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Perhaps the best example of CAPP’s determination and focus can be seen in the Course of Sexual Conduct Bill. Prior to 1966, rape victims were required to furnish the exact date and time of the crime. And, while this may seem to contain a degree of judicial logic for adults, it is unthinkable for children. In cases of sexual abuse, children are often attacked randomly. That, factored with a child’s inability to figure time, makes it very difficult for a child to identify the date and time of each attack.
Despite the obvious obstacles, CAPP has worked within this law. when a little girl told of sexual abuse, CAPP worked with the district attorney to compile the accused person’s work record and the child’s school record to place both at home at a given time. Perhaps the child remembered a cartoon she had watched just before the rape, and recalled that a sexual abuse incident happened on her birthday or other special occasion.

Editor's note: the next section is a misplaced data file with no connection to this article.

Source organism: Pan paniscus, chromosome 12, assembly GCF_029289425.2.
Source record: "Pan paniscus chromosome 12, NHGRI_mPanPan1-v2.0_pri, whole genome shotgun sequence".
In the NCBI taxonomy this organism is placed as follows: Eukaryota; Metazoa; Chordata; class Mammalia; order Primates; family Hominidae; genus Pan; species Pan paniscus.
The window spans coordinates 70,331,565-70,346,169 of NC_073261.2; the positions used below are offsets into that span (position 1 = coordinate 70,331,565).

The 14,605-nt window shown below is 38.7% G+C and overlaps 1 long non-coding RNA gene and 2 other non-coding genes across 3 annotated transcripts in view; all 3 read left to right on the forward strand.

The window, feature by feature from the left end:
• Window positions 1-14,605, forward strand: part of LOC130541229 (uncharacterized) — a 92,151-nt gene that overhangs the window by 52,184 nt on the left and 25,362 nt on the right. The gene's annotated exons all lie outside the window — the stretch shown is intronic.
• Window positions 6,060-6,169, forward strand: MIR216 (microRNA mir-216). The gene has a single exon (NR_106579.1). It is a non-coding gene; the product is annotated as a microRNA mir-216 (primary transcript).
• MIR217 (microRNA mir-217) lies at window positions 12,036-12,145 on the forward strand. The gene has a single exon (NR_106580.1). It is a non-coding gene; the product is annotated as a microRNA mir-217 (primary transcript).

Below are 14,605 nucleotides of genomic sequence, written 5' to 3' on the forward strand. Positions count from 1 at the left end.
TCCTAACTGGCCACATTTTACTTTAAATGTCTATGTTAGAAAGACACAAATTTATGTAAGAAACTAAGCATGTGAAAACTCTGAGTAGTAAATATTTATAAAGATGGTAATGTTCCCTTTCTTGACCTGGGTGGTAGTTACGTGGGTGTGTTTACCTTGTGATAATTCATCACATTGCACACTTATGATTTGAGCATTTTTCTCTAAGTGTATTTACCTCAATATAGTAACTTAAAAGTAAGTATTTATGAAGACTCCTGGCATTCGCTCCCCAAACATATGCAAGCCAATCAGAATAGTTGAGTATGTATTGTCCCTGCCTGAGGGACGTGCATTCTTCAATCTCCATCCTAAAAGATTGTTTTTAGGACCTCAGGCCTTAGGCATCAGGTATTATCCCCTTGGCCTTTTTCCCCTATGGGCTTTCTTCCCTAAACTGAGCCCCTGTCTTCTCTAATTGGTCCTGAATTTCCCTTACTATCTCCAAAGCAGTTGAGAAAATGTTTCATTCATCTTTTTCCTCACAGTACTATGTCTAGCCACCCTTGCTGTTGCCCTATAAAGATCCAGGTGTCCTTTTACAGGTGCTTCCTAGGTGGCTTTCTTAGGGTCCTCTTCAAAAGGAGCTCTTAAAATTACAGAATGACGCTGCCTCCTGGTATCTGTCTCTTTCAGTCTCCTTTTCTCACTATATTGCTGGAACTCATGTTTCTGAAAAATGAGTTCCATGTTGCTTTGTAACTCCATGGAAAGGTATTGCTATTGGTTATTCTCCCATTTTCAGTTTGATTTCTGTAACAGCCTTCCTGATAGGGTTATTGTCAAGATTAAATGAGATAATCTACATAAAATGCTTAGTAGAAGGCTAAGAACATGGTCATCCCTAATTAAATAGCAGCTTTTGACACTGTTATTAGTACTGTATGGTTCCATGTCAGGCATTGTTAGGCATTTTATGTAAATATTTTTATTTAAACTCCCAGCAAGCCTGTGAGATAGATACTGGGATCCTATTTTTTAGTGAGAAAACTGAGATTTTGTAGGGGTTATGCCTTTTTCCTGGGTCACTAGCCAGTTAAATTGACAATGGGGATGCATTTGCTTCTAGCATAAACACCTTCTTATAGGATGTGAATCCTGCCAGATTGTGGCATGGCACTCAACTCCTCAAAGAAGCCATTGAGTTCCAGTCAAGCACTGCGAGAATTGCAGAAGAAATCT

Realizing the monumental effort involved to work within this cumbersome law, and knowing the difficulty of obtaining convictions based on a child’s incomplete memory of specifics, CAPP focused its efforts on changing the laws surrounding a child’s testimony in court.
It took six years, but a very happy CAPP team was invited to the signing of the Course of Sexual Conduct Bill. Now there is a statute of limitations for bringing criminal charges against perpetrators and children have been given more leeway in terms of the time frame in which abuse has occurred.